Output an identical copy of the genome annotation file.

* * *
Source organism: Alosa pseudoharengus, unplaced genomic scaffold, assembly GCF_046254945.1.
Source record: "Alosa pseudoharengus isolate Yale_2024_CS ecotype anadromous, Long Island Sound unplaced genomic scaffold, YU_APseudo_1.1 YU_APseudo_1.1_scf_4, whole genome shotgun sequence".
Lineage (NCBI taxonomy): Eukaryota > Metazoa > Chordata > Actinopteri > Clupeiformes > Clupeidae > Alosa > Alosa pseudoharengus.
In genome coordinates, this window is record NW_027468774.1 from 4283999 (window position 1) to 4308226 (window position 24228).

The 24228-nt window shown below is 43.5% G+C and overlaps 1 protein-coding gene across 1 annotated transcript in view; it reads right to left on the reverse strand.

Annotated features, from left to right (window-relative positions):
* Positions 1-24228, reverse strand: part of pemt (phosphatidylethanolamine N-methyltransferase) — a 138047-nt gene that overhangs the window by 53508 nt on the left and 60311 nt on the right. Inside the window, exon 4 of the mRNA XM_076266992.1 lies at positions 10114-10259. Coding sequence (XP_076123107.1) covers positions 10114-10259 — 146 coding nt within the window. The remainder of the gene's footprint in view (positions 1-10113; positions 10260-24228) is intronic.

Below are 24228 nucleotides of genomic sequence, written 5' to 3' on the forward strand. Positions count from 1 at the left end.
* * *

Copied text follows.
Source organism: Alosa pseudoharengus, unplaced genomic scaffold, assembly GCF_046254945.1.
Source record: "Alosa pseudoharengus isolate Yale_2024_CS ecotype anadromous, Long Island Sound unplaced genomic scaffold, YU_APseudo_1.1 YU_APseudo_1.1_scf_4, whole genome shotgun sequence".
Lineage (NCBI taxonomy): Eukaryota > Metazoa > Chordata > Actinopteri > Clupeiformes > Clupeidae > Alosa > Alosa pseudoharengus.
In genome coordinates, this window is record NW_027468774.1 from 4283999 (window position 1) to 4308226 (window position 24228).

The 24228-nt window shown below is 43.5% G+C and overlaps 1 protein-coding gene across 1 annotated transcript in view; it reads right to left on the reverse strand.

Annotated features, from left to right (window-relative positions):
* Positions 1-24228, reverse strand: part of pemt (phosphatidylethanolamine N-methyltransferase) — a 138047-nt gene that overhangs the window by 53508 nt on the left and 60311 nt on the right. Inside the window, exon 4 of the mRNA XM_076266992.1 lies at positions 10114-10259. Coding sequence (XP_076123107.1) covers positions 10114-10259 — 146 coding nt within the window. The remainder of the gene's footprint in view (positions 1-10113; positions 10260-24228) is intronic.

Below are 24228 nucleotides of genomic sequence, written 5' to 3' on the forward strand. Positions count from 1 at the left end.